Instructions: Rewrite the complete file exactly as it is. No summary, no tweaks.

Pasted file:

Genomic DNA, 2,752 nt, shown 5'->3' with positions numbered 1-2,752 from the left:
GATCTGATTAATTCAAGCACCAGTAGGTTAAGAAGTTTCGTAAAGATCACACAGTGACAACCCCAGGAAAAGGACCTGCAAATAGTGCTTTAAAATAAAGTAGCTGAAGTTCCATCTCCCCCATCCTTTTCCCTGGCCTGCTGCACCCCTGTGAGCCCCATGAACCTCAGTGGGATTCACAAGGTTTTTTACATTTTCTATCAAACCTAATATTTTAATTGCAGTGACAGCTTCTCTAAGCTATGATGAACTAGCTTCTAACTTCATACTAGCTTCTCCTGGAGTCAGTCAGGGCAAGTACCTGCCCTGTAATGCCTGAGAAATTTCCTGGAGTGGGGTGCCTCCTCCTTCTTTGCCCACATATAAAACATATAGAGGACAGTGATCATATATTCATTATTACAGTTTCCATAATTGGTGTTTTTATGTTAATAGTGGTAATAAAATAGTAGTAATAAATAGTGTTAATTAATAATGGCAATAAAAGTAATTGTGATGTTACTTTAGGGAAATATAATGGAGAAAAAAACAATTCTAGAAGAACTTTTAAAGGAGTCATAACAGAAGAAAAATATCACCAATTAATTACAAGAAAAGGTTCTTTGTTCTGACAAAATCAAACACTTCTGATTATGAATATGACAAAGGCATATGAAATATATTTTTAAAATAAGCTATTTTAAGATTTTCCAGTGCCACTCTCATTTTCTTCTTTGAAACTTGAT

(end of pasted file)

Genomic DNA, 2,752 nt, shown 5'->3' with positions numbered 1-2,752 from the left:
GATCTGATTAATTCAAGCACCAGTAGGTTAAGAAGTTTCGTAAAGATCACACAGTGACAACCCCAGGAAAAGGACCTGCAAATAGTGCTTTAAAATAAAGTAGCTGAAGTTCCATCTCCCCCATCCTTTTCCCTGGCCTGCTGCACCCCTGTGAGCCCCATGAACCTCAGTGGGATTCACAAGGTTTTTTACATTTTCTATCAAACCTAATATTTTAATTGCAGTGACAGCTTCTCTAAGCTATGATGAACTAGCTTCTAACTTCATACTAGCTTCTCCTGGAGTCAGTCAGGGCAAGTACCTGCCCTGTAATGCCTGAGAAATTTCCTGGAGTGGGGTGCCTCCTCCTTCTTTGCCCACATATAAAACATATAGAGGACAGTGATCATATATTCATTATTACAGTTTCCATAATTGGTGTTTTTATGTTAATAGTGGTAATAAAATAGTAGTAATAAATAGTGTTAATTAATAATGGCAATAAAAGTAATTGTGATGTTACTTTAGGGAAATATAATGGAGAAAAAAACAATTCTAGAAGAACTTTTAAAGGAGTCATAACAGAAGAAAAATATCACCAATTAATTACAAGAAAAGGTTCTTTGTTCTGACAAAATCAAACACTTCTGATTATGAATATGACAAAGGCATATGAAATATATTTTTAAAATAAGCTATTTTAAGATTTTCCAGTGCCACTCTCATTTTCTTCTTTGAAACTTGAT